River-polluting diamond firm defies environment laws

Diamond Mining Company, operating in Marange, continues to defy the Environmental Management Agency’s directive to comply with the country’s environmental laws as it exploits its alluvial gems, The Zimbabwean has learnt.

DMC’s operations in the mineral-rich area pose serious health risks to the communities that draw water from Save River, where it is reportedly discharging harmful substances.

DMC, together with Anjin Investments and Marange Resources, were taken to the High Court in 2012 by villagers in the area over the pollution. The villagers were represented by the Zimbabwe Environment Lawyers Association.

The three were last year accused of polluting Save, Singwizi and Odzi rivers with sewage, chemicals and metal deposits. The allegations surfaced following a scientific study commissioned by Zela and conducted by the University of Zimbabwe.

The study indicated that the inhabitants of villagers living along the Save, Singwizi and Odzi riverbanks were at the risk of contracting diseases such as cancer, cholera and typhoid.

Reports have further indicated that some of the villagers’ livestock could have died after drinking the polluted water. Zela’s head of programmes, Shamiso Mtisi, maintained that the three diamond firms were still defying the environmental laws of the country.

“DMC, Anjin and Marange Resources are the major culprits. They are failing to respect and adhere to the environmental laws of the country simply because they have political backing,” said Mtisi.

Investigations by The Zimbabwean indicated that Mbada Diamonds, Anjin and Marange Resources had since adopted environmentally friendly mining strategies, which was confirmed by the Environmental Management Agency.

“Anjin and Marange Resources are no longer discharging waste in the (Save) river, as of last year,” confirmed EMA provincial manager Kingstone Chitotombe.

“Our problem is still with DMC. They still discharge harmful substances in the (Save) river, but we have since intervened. They have installed a thickener, which separates solids and water, but it is not yet working and I’m not aware when it will. So it means pollution is still there,” he said.

Efforts to get a comment from DMC management were fruitless at the time of going to print, but Chitotombe believes the problem stems from the company management.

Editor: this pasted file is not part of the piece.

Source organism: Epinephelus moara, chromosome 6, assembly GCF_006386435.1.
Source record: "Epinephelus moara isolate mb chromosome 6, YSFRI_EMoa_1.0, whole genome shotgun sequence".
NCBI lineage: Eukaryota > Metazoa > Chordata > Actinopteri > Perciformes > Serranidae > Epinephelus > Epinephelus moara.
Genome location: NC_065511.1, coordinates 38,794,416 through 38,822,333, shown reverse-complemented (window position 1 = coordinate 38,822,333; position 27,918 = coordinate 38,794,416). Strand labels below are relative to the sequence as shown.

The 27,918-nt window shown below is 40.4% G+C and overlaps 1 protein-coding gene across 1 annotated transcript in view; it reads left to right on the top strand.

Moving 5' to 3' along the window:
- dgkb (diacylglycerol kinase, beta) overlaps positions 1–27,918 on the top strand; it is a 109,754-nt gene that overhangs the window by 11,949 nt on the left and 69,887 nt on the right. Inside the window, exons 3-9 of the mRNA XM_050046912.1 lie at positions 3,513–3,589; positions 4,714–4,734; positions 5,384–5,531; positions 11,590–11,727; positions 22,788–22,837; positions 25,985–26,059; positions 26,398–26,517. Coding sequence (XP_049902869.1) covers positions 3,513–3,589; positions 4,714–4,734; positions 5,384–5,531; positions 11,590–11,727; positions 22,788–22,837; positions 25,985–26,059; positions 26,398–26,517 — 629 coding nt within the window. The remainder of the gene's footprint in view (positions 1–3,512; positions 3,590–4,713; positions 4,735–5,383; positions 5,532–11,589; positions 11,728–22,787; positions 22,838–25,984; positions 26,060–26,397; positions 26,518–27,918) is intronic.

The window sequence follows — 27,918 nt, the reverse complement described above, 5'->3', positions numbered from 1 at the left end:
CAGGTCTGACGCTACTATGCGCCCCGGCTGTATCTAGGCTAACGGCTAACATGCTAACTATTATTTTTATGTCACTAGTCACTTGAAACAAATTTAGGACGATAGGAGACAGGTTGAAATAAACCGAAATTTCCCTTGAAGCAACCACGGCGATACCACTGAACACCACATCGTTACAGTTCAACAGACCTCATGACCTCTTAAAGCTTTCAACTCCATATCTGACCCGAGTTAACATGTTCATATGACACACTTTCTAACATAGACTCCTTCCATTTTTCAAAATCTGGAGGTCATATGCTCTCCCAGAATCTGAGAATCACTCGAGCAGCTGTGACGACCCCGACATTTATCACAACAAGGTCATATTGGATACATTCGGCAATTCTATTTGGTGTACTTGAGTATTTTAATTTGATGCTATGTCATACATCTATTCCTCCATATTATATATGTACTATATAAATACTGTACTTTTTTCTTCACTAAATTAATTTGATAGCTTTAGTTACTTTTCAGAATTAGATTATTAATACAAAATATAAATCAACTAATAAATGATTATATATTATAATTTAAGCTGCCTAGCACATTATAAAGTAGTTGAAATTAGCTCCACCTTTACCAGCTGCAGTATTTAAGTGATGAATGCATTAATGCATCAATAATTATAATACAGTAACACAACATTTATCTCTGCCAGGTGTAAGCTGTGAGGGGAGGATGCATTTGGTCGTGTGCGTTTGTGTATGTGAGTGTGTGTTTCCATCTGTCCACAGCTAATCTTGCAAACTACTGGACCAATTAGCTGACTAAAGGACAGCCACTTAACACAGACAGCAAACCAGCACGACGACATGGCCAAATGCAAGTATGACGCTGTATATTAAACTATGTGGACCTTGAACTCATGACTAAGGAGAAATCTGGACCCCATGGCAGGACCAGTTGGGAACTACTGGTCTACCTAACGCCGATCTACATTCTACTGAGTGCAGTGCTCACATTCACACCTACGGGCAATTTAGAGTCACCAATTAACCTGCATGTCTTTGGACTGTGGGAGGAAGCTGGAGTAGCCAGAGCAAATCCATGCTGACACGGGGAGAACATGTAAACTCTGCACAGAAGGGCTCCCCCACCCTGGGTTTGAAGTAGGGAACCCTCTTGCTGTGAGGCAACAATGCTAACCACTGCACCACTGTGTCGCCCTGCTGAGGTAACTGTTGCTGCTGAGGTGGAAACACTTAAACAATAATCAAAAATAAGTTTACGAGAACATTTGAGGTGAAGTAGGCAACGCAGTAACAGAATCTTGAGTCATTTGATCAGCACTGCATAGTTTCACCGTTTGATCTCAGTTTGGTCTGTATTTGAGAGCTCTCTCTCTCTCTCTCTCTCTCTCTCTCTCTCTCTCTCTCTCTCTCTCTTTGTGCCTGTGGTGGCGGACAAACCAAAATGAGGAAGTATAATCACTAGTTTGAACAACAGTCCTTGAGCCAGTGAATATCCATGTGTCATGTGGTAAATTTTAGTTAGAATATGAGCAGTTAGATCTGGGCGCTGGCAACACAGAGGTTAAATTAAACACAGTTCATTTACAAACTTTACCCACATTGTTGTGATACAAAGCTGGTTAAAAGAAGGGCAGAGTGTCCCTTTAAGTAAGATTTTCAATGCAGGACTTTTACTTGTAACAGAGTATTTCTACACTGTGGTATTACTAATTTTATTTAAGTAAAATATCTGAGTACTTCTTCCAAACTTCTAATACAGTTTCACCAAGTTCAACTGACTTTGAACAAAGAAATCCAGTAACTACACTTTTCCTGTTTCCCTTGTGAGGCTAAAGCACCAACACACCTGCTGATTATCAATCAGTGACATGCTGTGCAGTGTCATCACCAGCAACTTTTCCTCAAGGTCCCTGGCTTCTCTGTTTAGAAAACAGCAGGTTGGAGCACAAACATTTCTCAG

He added that they were frequently fining the firm. The environmental watchdog, which has the authority to stop operations of defiant companies, had been reduced to a mere “fining agency” as companies carried on polluting regardless.

The companies, which are fined $5,000 after being found guilty of an offence, can easily afford to pay the penalties from the millions they are generating from the exploitation of the gems.

Mtisi said EMA had no teeth to coerce the politically connected diamond firms to comply.

“EMA is trying to do its best considering the political environment in the country. So you have to bear with the agency. They have a lot of challenges such as manpower and underfunding,” he said.

Mtisi believes it is a matter of political will for EMA to operate without limitations so that environmental laws are respected.

Director of the Zimbabwe Natural Resources Dialogue, Freeman Bhoso, is of the same view, arguing that the political landscape was not conducive for EMA to execute its duties freely.

“The epicentre of this problem is the nature of the mining contracts signed by these companies. They are given under the heavy hand of securocrats, thereby making it difficult for a government agency to rein in organisations backed by highly placed political figures.”

Mtisi questioned the apparent reluctance of the new minister of environment, water and climate, Saviour Kasukuwere, to address the Save River pollution.

He argued that the minister should approach the matter with the same urgency as when he dealt with the Mazowe River pollution and elephant poisoning at Hwange National Park last year.

In response to questions from The Zimbabwean, Kasukuwere promised to stamp his authority on offending companies. He also acknowledged having received reports and said what the three diamond firms were doing was “totally unacceptable”.

“We will ensure that they comply with the laws of the country. They are not above the law. We won’t tolerate such behaviour from any institution or organisation, even diamond companies. We will continue to monitor their operations,” he said.

Kasukuwere said his ministry would give EMA “teeth to bite”.

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